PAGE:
Theme-based casinos have become Las Vegas' bread and butter in recent decades. It's no longer enough to provide gambling, adult entertainment, and torrents of liquor to please the clientele; now, casino/resorts must travel through time and space to give the necessary frisson to tourists. Visitors to Sin City can choose among the hedonism of Ancient Rome, the anarchy of the Frontier West, the carnivalesque sensuality of the tropics, or the sophistication of the world's great cities. But, just how complete are these experiences? How serious are the casinos about reproducing the entire environment? During my most recent trip to Vega$, I evaluated five different casinos. Below, I describe two of the casinos I visited; the rest will appear on the website soon.

Where? On the Strip
When visited? 1 pm on a Saturday
Whose? Elardis

Ostensible theme? I'm unsure it has one. Perhaps the theme is Casino Renovation? Or, maybe it's striving for a disco theme. From the name, I thought maybe it was going for a suave James Bond sort of deal, but that doesn't seem to be the case, either.

Clientele: Guests tend to be on the young side, featuring many representatives of the t-shirt and tattoo crowd.

Employee costumes and demeanor: Cocktail waitresses strut their stuff in the classic little black dress, with a little fake brocade here and there for Continental flavor.

Carpet and other decor: The carpet featured rampant torches on medallions- tres Euro-stocracy! The Old World ambience was balanced by the use of lots of black mirrors and disco music in the main casino. The bathrooms were decorated in Classic American Public Facilities Tile, just right for all those illicit coke parties. Less than Zero, baby! The coin cups were ornamented with confetti and gambling motif. 'Are you ready to party, or WHAT?" As a bonus, the air conditioning was new.

Food: The restaurant was under renovation.

Games: The games and machines were standard Vega$ issue, nothing specific to superspies, disco, or renovation. However, the renovation did prevent the highly touted slot tournament from occuring.

Did it work? The folks at Casino Royale are "partying" too "hardy" to follow through with any theme, even if it's something as appealing as disco superspies.

Suggestions: Go for Euro-trash disco! All the young ironic hipsters would love it, and this place could truly become a party joint, instead of just a slogan on the coin cups.

Where? I-15 and Tropicana
When visited? Saturday, at 2:30 pm
Whose? Michael Gaughan

Ostensible Theme? Joining the plethora of Carnival themes (ie Rio, Harrah's), the Orleans perpetually celebrates Mardi Gras in the Crescent City.

Clientele? Unlike the diverse population in NOLA, visitors here are mostly middle age, middle class, middle of the road, with large middles. No one flashed her boobies.

Employee costumes? Dealers wear purple flowery satin shirts and Mardi Gras beads; the indifferent waitresses wear shiny skimpy bodices that wouldn't look out of place on a New Orleans postcard.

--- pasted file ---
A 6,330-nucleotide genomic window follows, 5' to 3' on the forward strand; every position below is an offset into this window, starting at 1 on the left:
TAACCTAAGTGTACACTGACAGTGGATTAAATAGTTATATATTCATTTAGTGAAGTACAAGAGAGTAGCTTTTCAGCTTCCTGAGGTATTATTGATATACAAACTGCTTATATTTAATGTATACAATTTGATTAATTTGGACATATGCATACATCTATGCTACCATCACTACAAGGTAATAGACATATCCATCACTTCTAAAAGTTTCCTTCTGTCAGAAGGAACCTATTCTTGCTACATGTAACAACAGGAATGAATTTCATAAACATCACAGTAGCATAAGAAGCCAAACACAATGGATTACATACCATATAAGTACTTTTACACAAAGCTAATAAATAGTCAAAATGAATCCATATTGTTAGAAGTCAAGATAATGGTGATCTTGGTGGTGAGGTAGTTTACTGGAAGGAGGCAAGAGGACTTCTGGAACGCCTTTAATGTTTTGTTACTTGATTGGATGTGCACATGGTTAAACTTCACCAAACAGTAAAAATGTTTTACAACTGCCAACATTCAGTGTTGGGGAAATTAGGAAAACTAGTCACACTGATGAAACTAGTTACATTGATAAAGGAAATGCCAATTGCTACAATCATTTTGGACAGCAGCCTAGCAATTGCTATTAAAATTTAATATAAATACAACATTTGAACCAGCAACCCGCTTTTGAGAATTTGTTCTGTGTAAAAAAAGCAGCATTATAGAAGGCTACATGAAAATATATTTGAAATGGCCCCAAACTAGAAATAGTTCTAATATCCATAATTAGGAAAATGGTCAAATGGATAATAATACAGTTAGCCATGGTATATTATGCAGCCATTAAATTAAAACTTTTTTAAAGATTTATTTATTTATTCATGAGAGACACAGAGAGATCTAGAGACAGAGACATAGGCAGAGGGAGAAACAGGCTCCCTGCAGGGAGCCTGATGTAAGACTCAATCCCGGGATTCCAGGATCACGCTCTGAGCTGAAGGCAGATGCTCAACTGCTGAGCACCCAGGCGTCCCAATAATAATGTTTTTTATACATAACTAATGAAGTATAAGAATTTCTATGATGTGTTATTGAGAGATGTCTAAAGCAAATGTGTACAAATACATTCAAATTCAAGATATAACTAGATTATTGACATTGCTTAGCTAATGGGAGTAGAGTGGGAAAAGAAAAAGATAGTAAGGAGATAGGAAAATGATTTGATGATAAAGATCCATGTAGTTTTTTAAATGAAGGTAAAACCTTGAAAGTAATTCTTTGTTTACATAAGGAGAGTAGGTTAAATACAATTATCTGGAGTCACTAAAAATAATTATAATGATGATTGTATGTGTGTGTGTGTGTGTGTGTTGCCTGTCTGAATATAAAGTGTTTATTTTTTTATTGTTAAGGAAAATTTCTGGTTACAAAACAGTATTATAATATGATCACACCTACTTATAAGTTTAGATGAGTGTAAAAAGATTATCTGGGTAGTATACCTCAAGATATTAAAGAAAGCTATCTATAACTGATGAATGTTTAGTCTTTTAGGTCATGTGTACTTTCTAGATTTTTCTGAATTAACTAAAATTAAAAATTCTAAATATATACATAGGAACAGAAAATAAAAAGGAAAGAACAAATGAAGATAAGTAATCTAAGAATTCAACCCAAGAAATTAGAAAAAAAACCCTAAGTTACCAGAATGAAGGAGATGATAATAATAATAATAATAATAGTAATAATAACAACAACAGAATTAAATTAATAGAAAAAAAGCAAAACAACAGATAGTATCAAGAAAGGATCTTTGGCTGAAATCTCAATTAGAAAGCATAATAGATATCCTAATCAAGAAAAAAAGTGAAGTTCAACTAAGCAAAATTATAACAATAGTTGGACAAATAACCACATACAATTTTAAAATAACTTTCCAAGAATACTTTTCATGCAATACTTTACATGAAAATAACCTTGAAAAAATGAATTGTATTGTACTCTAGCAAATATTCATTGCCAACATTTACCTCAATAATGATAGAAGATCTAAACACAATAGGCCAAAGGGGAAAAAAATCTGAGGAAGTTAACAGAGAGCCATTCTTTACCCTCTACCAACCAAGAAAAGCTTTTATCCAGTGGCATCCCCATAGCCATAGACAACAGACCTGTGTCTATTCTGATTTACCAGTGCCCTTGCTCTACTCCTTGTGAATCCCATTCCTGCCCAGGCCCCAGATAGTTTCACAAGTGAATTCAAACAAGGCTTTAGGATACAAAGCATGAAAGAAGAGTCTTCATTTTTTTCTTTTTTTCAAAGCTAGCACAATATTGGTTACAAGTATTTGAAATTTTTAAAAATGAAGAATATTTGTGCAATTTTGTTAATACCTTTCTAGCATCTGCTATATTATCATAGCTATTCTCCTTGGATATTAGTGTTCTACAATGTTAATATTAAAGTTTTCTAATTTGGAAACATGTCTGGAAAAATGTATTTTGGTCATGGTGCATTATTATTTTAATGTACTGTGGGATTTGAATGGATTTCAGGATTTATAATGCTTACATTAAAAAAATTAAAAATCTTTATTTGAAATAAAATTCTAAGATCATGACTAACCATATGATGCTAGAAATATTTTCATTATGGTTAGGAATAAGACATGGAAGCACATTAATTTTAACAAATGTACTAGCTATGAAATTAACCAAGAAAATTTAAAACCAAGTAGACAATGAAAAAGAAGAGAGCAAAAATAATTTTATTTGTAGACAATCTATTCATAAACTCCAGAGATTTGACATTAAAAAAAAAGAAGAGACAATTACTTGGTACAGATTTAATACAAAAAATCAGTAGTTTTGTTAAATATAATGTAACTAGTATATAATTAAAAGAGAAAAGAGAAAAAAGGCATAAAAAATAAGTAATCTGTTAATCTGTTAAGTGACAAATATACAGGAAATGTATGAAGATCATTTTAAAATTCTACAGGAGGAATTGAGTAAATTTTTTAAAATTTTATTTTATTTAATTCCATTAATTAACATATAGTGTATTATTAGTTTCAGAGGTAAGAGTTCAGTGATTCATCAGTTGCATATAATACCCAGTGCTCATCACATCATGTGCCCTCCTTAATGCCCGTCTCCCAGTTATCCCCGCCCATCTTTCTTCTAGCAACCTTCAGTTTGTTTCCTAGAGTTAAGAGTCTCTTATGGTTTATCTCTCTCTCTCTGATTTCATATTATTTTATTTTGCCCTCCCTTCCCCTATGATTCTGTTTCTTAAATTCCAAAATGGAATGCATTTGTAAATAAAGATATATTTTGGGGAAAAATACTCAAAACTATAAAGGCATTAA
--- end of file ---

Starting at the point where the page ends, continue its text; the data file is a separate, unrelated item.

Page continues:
Carpet and other decor? The wrought iron on the outside of the building looks more like a security door in Sacramento than Vieux Carre style, but it doesn't exactly look like Sacramento inside. Visitors are greeted by a giant cartoon alligators tooting silent horns for eternity. The carpet design features crowns and tassels. The crowns are emblems of the Mardi Gras King and Queen; the tassels stand for the boobies of the exotic dancers. The walls are adorned with Mardi Gras masques, seals, and sashes in the traditional green, gold, and purple. Towards the back of the casino, a bunch of creepy shiny porcelain mannequins in Mardi Gras sequinned costumes appear to gaze at the action below. Their hair seems to be askew, just like all the drunks on Bourbon St. This casino features no decaying gentility to speak of, no drunken dissipation or craziness, no bayous or cemeteries, just lots of cartoonish alligators and portly ladies with elaborate coifs. The decor definitely takes the easy road, and it doesn't seem enough to fill up the warehouse-like interior.

Food? The Canal Street Grill serves some Cajun and Creole specialties- seafood, bread pudding, bananas Foster. The French Market Buffet and a Tex-Mex restaurant provide other dining opportunities. Appropriately, lots of liquor is available- lots of bars.

Games? There is a machine called Gator Bucks, otherwise the games are pretty nondescript. For those on a budget, the Orleans does have 2 and 5 dollar tables, some nonsmoking.

Other Facilities: Chapel Orleans, acknowledging the fervent Catholic tradition of the Crescent City, serves as a wedding chapel. Unfortunately, there's no voodoo. It doesn't even look very Catholic, more like a nondescript bridesmaid swathed in pink satin and fake flowers. There are also conference rooms and a bowling alley. Free beads are available to all visitors, though!

Entertainment: At the time I visited, Eddie Money, the Righteous Brothers, Glen Campbell were the performers of choice.

Did it work? This casino was about as similar to New Orleans as my left buttock.

Suggestions: The music is one of New Orleans' main attractions, and it seems a shame not to capitalize on that. Also, get rid of the dummies. Hire real alligators to keep troublemakers in line.

More of Amy's casino theme reviews will soon be available in our "Las Vegas on 25 Cents a Day" Section.

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